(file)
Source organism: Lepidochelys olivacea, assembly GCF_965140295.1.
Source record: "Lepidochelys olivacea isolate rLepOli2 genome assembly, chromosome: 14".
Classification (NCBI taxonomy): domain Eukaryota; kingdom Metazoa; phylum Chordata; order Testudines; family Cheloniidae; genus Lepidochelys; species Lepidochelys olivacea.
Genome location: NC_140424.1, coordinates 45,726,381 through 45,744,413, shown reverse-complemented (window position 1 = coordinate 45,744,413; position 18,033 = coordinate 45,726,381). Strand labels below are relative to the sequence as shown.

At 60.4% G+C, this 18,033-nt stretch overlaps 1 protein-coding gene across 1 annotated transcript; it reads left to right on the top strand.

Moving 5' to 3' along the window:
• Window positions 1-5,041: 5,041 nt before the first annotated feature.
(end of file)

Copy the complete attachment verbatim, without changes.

Source organism: Lepidochelys olivacea, assembly GCF_965140295.1.
Source record: "Lepidochelys olivacea isolate rLepOli2 genome assembly, chromosome: 14".
Classification (NCBI taxonomy): domain Eukaryota; kingdom Metazoa; phylum Chordata; order Testudines; family Cheloniidae; genus Lepidochelys; species Lepidochelys olivacea.
Genome location: NC_140424.1, coordinates 45,726,381 through 45,744,413, shown reverse-complemented (window position 1 = coordinate 45,744,413; position 18,033 = coordinate 45,726,381). Strand labels below are relative to the sequence as shown.

At 60.4% G+C, this 18,033-nt stretch overlaps 1 protein-coding gene across 1 annotated transcript; it reads left to right on the top strand.

Moving 5' to 3' along the window:
• Window positions 1-5,041: 5,041 nt before the first annotated feature.